Brazilian health officials announced doctors will be required to notify authorities of every HIV case in the nation.

Until now, doctors were only required to notify state and federal officials when patients developed AIDS.

Brazil’s Health Ministry said Thursday the move is an effort to advance highly lauded efforts to combat the disease.

All AIDS patients in Brazil can receive free drug treatment–a program that now reaches 223,000 people, costing the nation nearly $700 million a year.

Health officials have also said they believe there are another 250,000 Brazilians infected with HIV, but nobody knows for certain because up to now HIV cases haven’t been tracked. Officials hope earlier treatment will prolong patients’ lives.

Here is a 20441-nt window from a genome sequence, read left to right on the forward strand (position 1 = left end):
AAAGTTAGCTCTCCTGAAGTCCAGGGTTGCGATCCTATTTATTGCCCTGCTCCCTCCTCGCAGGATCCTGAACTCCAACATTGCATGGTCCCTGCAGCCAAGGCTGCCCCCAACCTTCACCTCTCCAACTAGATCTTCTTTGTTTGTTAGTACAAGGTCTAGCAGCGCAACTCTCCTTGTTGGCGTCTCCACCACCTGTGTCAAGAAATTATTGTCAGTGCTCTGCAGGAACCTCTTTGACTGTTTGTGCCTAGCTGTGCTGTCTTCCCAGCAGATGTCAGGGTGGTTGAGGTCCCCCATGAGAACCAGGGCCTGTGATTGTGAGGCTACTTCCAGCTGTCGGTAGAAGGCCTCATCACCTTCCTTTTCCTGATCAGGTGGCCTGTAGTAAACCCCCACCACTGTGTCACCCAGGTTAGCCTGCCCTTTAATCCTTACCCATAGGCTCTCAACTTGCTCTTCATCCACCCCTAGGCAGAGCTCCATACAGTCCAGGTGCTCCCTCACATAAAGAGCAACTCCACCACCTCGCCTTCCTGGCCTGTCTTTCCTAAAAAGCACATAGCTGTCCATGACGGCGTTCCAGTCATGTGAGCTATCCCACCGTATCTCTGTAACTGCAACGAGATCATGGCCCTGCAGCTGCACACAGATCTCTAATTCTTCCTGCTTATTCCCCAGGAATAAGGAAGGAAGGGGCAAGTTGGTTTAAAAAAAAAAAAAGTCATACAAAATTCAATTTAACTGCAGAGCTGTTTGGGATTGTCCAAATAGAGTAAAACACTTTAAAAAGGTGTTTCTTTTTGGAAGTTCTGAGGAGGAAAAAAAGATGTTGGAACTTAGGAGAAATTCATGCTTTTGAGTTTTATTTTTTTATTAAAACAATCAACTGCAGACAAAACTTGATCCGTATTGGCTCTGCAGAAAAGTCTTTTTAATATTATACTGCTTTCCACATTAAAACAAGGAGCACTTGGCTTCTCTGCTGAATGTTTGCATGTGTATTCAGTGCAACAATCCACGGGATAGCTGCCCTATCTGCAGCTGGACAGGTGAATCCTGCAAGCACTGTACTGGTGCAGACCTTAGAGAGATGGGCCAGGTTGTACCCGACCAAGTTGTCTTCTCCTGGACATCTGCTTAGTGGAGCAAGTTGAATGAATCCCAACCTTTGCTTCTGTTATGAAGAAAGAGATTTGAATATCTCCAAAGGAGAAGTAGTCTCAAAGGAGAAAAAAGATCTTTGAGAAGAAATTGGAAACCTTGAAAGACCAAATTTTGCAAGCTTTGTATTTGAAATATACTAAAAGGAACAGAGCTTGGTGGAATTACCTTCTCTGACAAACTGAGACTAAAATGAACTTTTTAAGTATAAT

Nearly 241,000 people died of AIDS in Brazil from 1980-2010.

According to UNAIDS, the United Nations-based program exploring HIV/AIDS, there are 470,000 Brazilians ages 15 and up living with HIV in 2011 alone and 200,000 of them were women.

NPR.com reported earlier this year that when HIV first emerged in the ‘80s, the South American country quickly responded with safe-sex drive, giving away millions of condoms. It also offered free treatment to anyone infected. Brazil also launched HIV awareness campaigns to educate the public about safety. The news site stated that, despite Brazil’s “open sexual culture and deep poverty,” the HIV rate is less than 1 percent.

They also revealed “HIV in Brazil remains concentrated among gay men, intravenous drug users and prostitutes.”

With reporting by The Associated Press.

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